3. Ahh! Makes perfect sense. Thanks

  4. Very helpful article in trying to understand TIMOs. Thank you. Can the public get their SFI and/or FSC management plans for the specific companies? Do they talk openly about their cashout period? Are management plans available to the public or only to shareholders..?

  5. All of the TIMOs have web sites and certification MAY be available on those sites. Management plans will not be available an will vary by owner or fund. Cashout periods are generally determined right up front at the creation of the fund (some funds may be specific, 10 years for example, and others may be open ended). Know what you are buying in to. Management plans are not available to the public in MOST cases. An overall management philosophy usually runs through the management of all tracts managed by a particular TIMO (i.e. manage for quality hard wood sawtimber, maximize returns through technology, etc.).

  6. Brian, first of all sorry if my english is not perfect as I'm writting you from Chile. I'm wondering if there are companies with wide experience in buying timberland that has HBU (Higher and better use) potential (some of them in a short time, others in a longer horizon)?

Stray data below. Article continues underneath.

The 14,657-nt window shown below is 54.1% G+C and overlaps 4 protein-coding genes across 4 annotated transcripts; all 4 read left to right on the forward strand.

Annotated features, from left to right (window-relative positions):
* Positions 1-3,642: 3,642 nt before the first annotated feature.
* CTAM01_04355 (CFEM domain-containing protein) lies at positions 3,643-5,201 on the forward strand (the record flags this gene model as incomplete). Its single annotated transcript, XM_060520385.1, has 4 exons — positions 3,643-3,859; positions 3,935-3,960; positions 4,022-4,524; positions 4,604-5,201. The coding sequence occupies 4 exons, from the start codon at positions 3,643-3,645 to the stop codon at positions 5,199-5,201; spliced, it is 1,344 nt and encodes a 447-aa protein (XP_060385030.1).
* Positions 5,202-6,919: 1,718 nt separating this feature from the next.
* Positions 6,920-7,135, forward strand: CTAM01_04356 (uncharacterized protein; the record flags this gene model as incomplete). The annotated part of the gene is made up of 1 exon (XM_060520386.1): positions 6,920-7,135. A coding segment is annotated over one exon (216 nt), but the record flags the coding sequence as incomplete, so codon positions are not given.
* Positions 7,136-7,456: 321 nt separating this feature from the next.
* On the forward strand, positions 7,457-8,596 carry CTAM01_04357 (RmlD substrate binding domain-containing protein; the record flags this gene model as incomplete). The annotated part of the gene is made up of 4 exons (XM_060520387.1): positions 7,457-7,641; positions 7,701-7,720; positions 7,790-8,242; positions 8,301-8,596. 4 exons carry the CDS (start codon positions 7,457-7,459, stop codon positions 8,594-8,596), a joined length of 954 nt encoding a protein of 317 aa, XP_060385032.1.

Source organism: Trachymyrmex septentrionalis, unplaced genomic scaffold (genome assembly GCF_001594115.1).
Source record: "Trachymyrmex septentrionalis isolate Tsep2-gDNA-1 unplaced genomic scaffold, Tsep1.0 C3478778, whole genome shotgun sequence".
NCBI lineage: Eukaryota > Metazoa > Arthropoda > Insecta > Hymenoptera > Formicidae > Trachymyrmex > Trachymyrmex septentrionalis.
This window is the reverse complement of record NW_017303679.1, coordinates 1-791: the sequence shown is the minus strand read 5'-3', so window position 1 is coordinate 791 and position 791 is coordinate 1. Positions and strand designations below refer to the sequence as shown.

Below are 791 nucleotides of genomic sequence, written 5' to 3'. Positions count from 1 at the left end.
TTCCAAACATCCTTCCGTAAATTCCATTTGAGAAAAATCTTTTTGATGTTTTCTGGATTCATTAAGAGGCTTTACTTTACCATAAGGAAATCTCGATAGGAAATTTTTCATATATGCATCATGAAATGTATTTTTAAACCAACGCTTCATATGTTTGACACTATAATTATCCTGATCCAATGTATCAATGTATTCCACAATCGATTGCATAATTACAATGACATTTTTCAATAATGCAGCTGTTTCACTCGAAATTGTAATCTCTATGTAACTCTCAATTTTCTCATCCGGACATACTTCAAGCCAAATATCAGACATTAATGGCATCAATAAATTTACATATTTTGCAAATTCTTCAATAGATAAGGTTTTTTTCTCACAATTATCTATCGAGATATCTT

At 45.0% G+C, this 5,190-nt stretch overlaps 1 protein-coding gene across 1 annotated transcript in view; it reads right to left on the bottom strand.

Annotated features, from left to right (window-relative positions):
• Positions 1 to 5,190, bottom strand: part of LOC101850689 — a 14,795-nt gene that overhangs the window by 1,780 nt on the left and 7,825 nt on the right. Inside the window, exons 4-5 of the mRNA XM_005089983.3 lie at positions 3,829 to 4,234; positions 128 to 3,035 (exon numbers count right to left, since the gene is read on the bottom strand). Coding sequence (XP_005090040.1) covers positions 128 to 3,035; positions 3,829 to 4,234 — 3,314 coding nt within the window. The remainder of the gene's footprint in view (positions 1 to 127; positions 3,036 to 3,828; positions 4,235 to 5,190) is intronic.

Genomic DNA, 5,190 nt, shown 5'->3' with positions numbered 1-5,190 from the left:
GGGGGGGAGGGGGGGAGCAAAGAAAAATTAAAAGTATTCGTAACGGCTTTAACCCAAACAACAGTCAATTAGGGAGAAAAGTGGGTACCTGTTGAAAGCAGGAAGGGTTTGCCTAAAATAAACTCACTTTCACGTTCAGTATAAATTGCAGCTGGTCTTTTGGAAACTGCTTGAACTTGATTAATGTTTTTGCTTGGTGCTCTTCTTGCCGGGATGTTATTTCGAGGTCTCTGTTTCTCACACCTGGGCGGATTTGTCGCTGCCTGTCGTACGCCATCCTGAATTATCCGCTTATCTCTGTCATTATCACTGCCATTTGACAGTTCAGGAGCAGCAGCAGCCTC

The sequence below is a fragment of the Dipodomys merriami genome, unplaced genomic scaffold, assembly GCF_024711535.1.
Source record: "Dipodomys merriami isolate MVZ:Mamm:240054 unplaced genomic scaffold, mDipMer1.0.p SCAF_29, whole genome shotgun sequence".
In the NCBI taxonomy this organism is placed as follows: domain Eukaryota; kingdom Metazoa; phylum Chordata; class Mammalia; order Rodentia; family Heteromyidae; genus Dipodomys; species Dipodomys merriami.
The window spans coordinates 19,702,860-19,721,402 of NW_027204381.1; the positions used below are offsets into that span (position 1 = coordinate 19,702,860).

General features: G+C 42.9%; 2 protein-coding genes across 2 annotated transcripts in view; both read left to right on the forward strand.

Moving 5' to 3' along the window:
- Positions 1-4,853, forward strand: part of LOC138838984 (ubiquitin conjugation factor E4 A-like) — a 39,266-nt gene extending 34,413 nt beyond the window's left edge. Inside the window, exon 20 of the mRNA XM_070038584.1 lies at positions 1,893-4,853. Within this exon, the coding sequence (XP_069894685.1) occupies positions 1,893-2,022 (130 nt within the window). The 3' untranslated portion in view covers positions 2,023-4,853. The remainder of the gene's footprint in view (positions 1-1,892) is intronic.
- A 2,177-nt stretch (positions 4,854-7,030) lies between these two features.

I'm thinking in a company that would raise capital from investros, buy timberland with high better use potential, and maximize the value of land in the long term, even if it takes 20 or 30 years to sell it by pieces... and in the meanwhile continue to sell the timber growing in the timberland. They would be experts in studying the growing trends of cities and agriculture industries, working to convert some of the land from rural to urban or industrial, urbanizing some lands to develop mega real estate projects (by their own real estate subsidiary and/or selling land to other real estate developers), looking for better uses in agriculture uses, developing turistic businesses in some areas, and so on... In Summary, with experience in looking better use of timberland with a wide mix of alternatives (and time horizons) to maximize value of land in the long term.
    Many Thanks, Marcel.